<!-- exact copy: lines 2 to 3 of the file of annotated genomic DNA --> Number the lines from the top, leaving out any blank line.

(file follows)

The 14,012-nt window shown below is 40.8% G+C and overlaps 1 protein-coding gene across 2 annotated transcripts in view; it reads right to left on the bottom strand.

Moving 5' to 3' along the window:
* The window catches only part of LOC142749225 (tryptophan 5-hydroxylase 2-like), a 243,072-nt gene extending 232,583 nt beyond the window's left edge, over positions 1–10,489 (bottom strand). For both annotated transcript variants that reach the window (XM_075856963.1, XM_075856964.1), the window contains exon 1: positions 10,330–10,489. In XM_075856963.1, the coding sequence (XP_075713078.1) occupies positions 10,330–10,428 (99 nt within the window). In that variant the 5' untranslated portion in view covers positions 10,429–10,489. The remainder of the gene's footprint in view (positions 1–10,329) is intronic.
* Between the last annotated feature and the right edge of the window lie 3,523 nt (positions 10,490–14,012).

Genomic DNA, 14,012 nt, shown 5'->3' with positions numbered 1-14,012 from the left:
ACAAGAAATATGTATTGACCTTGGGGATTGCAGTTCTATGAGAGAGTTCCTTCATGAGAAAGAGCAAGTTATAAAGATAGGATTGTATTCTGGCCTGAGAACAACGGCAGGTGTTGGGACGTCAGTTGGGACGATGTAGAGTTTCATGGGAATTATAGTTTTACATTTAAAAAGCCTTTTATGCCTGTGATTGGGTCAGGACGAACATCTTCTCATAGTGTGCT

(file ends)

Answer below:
Moving 5' to 3' along the window:
* The window catches only part of LOC142749225 (tryptophan 5-hydroxylase 2-like), a 243,072-nt gene extending 232,583 nt beyond the window's left edge, over positions 1–10,489 (bottom strand). For both annotated transcript variants that reach the window (XM_075856963.1, XM_075856964.1), the window contains exon 1: positions 10,330–10,489. In XM_075856963.1, the coding sequence (XP_075713078.1) occupies positions 10,330–10,428 (99 nt within the window). In that variant the 5' untranslated portion in view covers positions 10,429–10,489. The remainder of the gene's footprint in view (positions 1–10,329) is intronic.